Sleep May Play Role in Developing Language Skills in Children With Fragile X, Other Disorders, Study Suggests

Marisa Wexler, MS avatar

by Marisa Wexler, MS |

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Sleep abnormalities are associated with limitations in vocabulary in very young children with developmental conditions including fragile X syndrome, a study reports.

Although preliminary, the results suggest that strategies aimed at improving sleep in young children with developmental disorders might also help improve language skills.

The study, “Sleep is atypical across neurodevelopmental disorders in infants and toddlers: A cross-syndrome study,” was published in the journal Research in Developmental Disorders.

Children with fragile X and other developmental disorders often have delayed language development. Besides the specific processes linking these conditions to acquiring language skills, other factors may affect language development, especially early in life.

For example, sleep is critical for many aspects of early language development, including learning new vocabulary. Sleep disturbances have been reported in children with Down syndrome and other conditions. This suggests that limitations in language may result from a combination of the underlying processes of these disorders and other factors, including abnormal sleep.

This hypothesis challenges the longstanding view that language delay is inevitable in children with neurodevelopmental disorders and indicates that early treatment could be effective.

A team from the U.K. compared sleep and vocabulary among 30 children with Down syndrome, 15 with fragile X, 30 with Williams syndrome, and 30 typically developing children used as controls. Ages ranged from 10 months to nearly 4.5 years and did not differ across the groups.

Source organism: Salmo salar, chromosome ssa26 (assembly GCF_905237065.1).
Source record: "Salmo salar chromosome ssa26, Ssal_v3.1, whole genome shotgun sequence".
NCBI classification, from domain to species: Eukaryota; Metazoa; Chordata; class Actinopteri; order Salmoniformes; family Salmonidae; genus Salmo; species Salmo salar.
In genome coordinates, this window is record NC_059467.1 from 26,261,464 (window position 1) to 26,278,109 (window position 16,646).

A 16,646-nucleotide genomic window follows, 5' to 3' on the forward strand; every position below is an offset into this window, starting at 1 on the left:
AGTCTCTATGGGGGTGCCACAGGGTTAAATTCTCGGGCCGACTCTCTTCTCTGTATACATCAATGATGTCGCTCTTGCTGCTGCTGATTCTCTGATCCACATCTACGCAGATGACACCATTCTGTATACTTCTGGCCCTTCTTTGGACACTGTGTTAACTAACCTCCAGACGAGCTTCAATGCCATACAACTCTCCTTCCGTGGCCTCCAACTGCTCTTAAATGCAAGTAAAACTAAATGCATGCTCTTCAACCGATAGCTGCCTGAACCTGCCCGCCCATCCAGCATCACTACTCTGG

To assess sleep habits, caretakers completed the Sleep and Naps Oxford Research Inventory (SNORI), which is a diary to record the child’s sleep over 10 days. This includes parameters such as naps during the day and the proportion of time in bed spent actually sleeping.

The Oxford Communicative Developmental Inventory (OCDI) was used to assess vocabulary. This questionnaire involves asking parents whether their child is able to “understand” or “understand and say” a list of 416 words.

Results showed that sleep was disrupted in the three conditions. On average, controls slept about 50 minutes more per night than children with any of the three disorders — a total of nearly 11 hours in controls and slightly over 10 in affected children.

Typically developing children also spent about 30 fewer minutes awake during bedtime than children with one of the conditions. Put another way, controls had nearly 100% sleep efficiency (percentage of bedtime spent actually asleep), compared with about 95% in children with developmental disorders.

Patterns of napping varied by age — older children tended to take fewer, shorter naps — but did not differ significantly across the groups.

For children with Down or Williams syndrome, nighttime sleep duration was significantly associated with vocabulary: “After accounting for age, for every two minutes of sleep time, language comprehension increased by one word in DS [Down syndrome],” the researchers wrote.

Similar findings were reported for Williams syndrome; fragile X was not analyzed due to the low number of participants.

Interestingly, these differences only applied to language comprehension — differences were in words children could “understand,” not in what they could “understand and say.” According to the researchers, this might occur because speech tends to be more variable. Still, a larger sample size would be needed to confirm these results.

“Our research demonstrates that sleep is disrupted very early in development across various neurodevelopmental disorders, and the indications are that this is contributing to difficulties with learning language,” Dean D’Souza, PhD, the study’s first author from Anglia Ruskin University, said in a press release.

“Further research is needed to explore whether early interventions to improve the sleeping patterns of children with Down’s syndrome, Fragile X syndrome and Williams syndrome would be as beneficial for their language skills as interventions later in their development that specifically target language learning,” he added.